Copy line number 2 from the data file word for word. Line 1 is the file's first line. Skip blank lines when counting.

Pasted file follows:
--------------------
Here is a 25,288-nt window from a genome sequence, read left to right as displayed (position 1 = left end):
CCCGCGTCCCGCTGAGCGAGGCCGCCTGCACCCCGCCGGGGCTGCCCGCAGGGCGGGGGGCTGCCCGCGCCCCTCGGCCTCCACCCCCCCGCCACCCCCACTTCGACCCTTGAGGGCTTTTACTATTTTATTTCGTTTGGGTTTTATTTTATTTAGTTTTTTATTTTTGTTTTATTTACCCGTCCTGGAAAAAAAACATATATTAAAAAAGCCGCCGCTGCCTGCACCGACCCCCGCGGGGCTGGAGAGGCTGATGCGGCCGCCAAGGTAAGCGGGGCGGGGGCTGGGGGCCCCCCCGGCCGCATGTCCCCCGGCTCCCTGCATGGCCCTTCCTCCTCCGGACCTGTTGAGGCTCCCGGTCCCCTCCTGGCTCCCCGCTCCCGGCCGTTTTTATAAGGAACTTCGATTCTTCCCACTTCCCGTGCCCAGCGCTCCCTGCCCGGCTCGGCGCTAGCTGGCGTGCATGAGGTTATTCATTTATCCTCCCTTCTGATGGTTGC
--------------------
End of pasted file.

CCCGCGTCCCGCTGAGCGAGGCCGCCTGCACCCCGCCGGGGCTGCCCGCAGGGCGGGGGGCTGCCCGCGCCCCTCGGCCTCCACCCCCCCGCCACCCCCACTTCGACCCTTGAGGGCTTTTACTATTTTATTTCGTTTGGGTTTTATTTTATTTAGTTTTTTATTTTTGTTTTATTTACCCGTCCTGGAAAAAAAACATATATTAAAAAAGCCGCCGCTGCCTGCACCGACCCCCGCGGGGCTGGAGAGGCTGATGCGGCCGCCAAGGTAAGCGGGGCGGGGGCTGGGGGCCCCCCCGGCCGCATGTCCCCCGGCTCCCTGCATGGCCCTTCCTCCTCCGGACCTGTTGAGGCTCCCGGTCCCCTCCTGGCTCCCCGCTCCCGGCCGTTTTTATAAGGAACTTCGATTCTTCCCACTTCCCGTGCCCAGCGCTCCCTGCCCGGCTCGGCGCTAGCTGGCGTGCATGAGGTTATTCATTTATCCTCCCTTCTGATGGTTGC